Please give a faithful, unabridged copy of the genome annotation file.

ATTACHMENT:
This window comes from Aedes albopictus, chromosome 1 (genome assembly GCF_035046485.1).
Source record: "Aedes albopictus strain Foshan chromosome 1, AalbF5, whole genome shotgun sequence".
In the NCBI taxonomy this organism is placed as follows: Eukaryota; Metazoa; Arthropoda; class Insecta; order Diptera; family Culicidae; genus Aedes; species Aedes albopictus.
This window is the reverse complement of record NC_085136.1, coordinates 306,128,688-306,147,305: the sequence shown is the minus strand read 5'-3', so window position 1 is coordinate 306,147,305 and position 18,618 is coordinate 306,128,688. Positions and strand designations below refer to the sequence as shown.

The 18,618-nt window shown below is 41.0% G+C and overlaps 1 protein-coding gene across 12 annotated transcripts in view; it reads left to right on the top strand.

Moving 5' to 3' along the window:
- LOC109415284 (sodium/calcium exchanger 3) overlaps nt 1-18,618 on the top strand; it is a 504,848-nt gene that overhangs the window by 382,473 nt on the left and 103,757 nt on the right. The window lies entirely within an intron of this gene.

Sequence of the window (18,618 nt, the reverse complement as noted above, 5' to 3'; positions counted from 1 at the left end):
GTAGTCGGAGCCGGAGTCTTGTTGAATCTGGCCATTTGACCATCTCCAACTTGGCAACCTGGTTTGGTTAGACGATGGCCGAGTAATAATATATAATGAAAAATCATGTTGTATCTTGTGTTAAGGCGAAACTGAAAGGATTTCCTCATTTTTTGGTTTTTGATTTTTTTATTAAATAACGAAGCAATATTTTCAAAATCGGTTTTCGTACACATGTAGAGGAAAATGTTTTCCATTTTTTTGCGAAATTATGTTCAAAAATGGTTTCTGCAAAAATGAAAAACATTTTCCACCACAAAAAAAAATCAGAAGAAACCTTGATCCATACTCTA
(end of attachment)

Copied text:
This window comes from Aedes albopictus, chromosome 1 (genome assembly GCF_035046485.1).
Source record: "Aedes albopictus strain Foshan chromosome 1, AalbF5, whole genome shotgun sequence".
In the NCBI taxonomy this organism is placed as follows: Eukaryota; Metazoa; Arthropoda; class Insecta; order Diptera; family Culicidae; genus Aedes; species Aedes albopictus.
This window is the reverse complement of record NC_085136.1, coordinates 306,128,688-306,147,305: the sequence shown is the minus strand read 5'-3', so window position 1 is coordinate 306,147,305 and position 18,618 is coordinate 306,128,688. Positions and strand designations below refer to the sequence as shown.

The 18,618-nt window shown below is 41.0% G+C and overlaps 1 protein-coding gene across 12 annotated transcripts in view; it reads left to right on the top strand.

Moving 5' to 3' along the window:
- LOC109415284 (sodium/calcium exchanger 3) overlaps nt 1-18,618 on the top strand; it is a 504,848-nt gene that overhangs the window by 382,473 nt on the left and 103,757 nt on the right. The window lies entirely within an intron of this gene.

Sequence of the window (18,618 nt, the reverse complement as noted above, 5' to 3'; positions counted from 1 at the left end):
GTAGTCGGAGCCGGAGTCTTGTTGAATCTGGCCATTTGACCATCTCCAACTTGGCAACCTGGTTTGGTTAGACGATGGCCGAGTAATAATATATAATGAAAAATCATGTTGTATCTTGTGTTAAGGCGAAACTGAAAGGATTTCCTCATTTTTTGGTTTTTGATTTTTTTATTAAATAACGAAGCAATATTTTCAAAATCGGTTTTCGTACACATGTAGAGGAAAATGTTTTCCATTTTTTTGCGAAATTATGTTCAAAAATGGTTTCTGCAAAAATGAAAAACATTTTCCACCACAAAAAAAAATCAGAAGAAACCTTGATCCATACTCTA